You guys have worked together for almost 20 years. Has the way you approach projects changed?
Stanisich: I think there’s an incredible maturity that takes years to understand. When you get older, your holistic view of the world and everything changes. We believe in this idea of minimally processed materials. Each space needs to have an emotional feeling that might not be so descriptive in photographs.
Richards: As we get older, Kristen and I have more confidence. We’re growing more confident all the time about what is essential to us as designers, and essential to the project we’re working on. And I think that with every project, we start out generally with lots of ideas and by the time it finishes, we’ve distilled them right down to the essence of what the project is.
Has your working relationship changed over that time as well?
Richards: It hasn’t changed much at all. We sit next to each other in the office and we talk incessantly. Well, Kirsten talks a lot and I try to talk less, but when we have lunch or time together, we are in each other’s pockets. We’re very close friends and we like working together.
And do you have set roles or responsibilities within the practice?
Stanisich: Often when we meet clients together at the beginning, you get the feeling that a client gravitates to one or the other.
Richards: A lot of the job is relationships between you and the client. And Kirsten and I are very hands-on with our projects. So we tend to develop our own relationships with our respective clients, but we’re talking all the time about our different projects, so essentially, the answer to your question is we kind of do the same thing.
Stanisich: Yeah, we do. Sometimes I feel like, I’ll be the client’s friend and John is like my brother, who pops in sometimes. And vice versa.
How do you think social media has changed the way clients approach you and the way that you work?
Richards: Brand awareness. When we started, we used to scan magazines and literally, spiral-bound folders of images that we liked. But now it’s a totally different game. It’s also really fraught because with limited means back then, you were forced to be creative and think of things differently, whereas now, there’s the temptation to compile a project together with a series of images, rather than sitting down with a pencil and paper and actually working out a unique design.
It’s a problem. It’s a prize, it’s a gift. But when it comes to originality, it can also hamper the client interaction because they see a stair that they love and they go, “This is the stair I want.” And you try to convince them that it doesn’t have to be that stair. It could be their own stair. And they say, “No, no, this is the stair I want.” And that’s not the way a designer wants to work.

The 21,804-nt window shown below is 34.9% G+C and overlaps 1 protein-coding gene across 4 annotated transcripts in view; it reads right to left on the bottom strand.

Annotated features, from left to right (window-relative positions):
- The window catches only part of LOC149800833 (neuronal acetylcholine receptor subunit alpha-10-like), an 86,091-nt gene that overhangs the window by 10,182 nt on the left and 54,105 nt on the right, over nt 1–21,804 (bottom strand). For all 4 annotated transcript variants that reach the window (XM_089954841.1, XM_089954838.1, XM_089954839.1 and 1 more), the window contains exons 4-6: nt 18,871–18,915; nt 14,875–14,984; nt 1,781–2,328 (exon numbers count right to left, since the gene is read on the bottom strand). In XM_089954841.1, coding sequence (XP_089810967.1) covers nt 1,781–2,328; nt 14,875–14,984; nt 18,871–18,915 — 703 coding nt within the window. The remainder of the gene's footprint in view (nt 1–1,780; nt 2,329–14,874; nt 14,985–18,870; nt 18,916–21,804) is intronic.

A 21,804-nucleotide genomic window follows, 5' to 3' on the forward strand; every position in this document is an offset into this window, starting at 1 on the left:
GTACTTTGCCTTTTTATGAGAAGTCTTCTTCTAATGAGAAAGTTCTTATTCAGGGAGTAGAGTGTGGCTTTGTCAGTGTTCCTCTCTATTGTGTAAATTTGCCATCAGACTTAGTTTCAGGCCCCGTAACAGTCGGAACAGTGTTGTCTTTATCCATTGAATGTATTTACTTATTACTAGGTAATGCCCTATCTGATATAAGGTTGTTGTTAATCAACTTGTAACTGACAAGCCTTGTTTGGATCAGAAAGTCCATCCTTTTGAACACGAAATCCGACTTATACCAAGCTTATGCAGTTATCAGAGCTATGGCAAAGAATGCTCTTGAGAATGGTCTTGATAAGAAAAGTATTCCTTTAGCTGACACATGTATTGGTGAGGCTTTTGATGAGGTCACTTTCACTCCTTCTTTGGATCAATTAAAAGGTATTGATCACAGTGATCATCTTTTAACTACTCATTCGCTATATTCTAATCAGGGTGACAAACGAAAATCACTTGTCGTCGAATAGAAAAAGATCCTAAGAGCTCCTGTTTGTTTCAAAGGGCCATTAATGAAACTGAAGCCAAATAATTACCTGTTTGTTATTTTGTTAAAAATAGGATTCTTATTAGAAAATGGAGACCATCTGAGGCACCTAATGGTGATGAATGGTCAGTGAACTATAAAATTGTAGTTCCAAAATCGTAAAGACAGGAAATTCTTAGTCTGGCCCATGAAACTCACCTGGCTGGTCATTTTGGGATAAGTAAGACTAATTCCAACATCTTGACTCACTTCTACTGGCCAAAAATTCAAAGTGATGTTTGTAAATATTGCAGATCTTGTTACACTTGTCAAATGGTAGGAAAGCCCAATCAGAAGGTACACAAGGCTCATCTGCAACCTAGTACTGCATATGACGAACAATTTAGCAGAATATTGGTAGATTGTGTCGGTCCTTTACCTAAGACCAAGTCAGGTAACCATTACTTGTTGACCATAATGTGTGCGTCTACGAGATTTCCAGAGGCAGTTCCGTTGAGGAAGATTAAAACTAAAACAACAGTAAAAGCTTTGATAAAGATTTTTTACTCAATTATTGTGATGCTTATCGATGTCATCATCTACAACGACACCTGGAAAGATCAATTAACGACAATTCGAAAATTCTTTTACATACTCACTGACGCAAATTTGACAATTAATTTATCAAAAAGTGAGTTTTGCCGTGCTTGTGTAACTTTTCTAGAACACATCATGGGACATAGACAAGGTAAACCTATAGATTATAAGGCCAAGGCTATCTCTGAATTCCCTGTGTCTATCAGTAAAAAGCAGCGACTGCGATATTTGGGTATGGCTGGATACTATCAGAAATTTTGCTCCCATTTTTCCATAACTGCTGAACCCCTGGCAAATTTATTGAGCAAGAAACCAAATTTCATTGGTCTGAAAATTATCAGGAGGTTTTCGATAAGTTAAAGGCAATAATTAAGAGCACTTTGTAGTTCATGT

Stanisich: That’s styling, but not designing. When you’re designing a project, you think about the idea and work out your idea. And then social media becomes a tool you can use to get some descriptive images to your clients. You’re not using those descriptive images as the first ideas. They’re there just to help translate it to a client. Using it that way is invaluable.
Aside from that, what do you think is the most challenging part of being designers today?
Stanisich: There’s so much, to be honest. I find very intense-client relationships can actually really take a lot out of you because you really love your work. You get very emotionally invested. And know it or not, it’s just the insecurity that gets more difficult.
Even after 20 years, Kirsten, you’re still so attached to your designs?
Stanisich: Yeah, I do. I think John does as well.
Richards: Yeah, totally. We made a decision that we don’t want to be just business owners having lunches. We just want to design. So we both get very personally, heavily invested in every project. We got a lot of emotion when you’re preparing ideas. You frequently get your ideas get knocked back. We’ve been doing this a long time, but you still feel it.
What does the next 20 years look like for Richards Stanisich?
Richards: We’ll be dead. No. We’re doing architecture, some new houses, and some additions to old buildings. And I think that’s a really exciting thing for us because as interior designers, we have a different take on the way architecture take shape, I think, compared to a lot of other architects.
Stanisich: And I want to do an airport.
Richards: Yeah, I want to do an airport.
Entries for IDEA 2021 are now open! Enter your project before 2 May for the early bird discount.
Photography: Felix Forest unless otherwise specified.
Lead photo: Kirsten Stanisich and Jonathan Richards. Photo: Katie Kaars.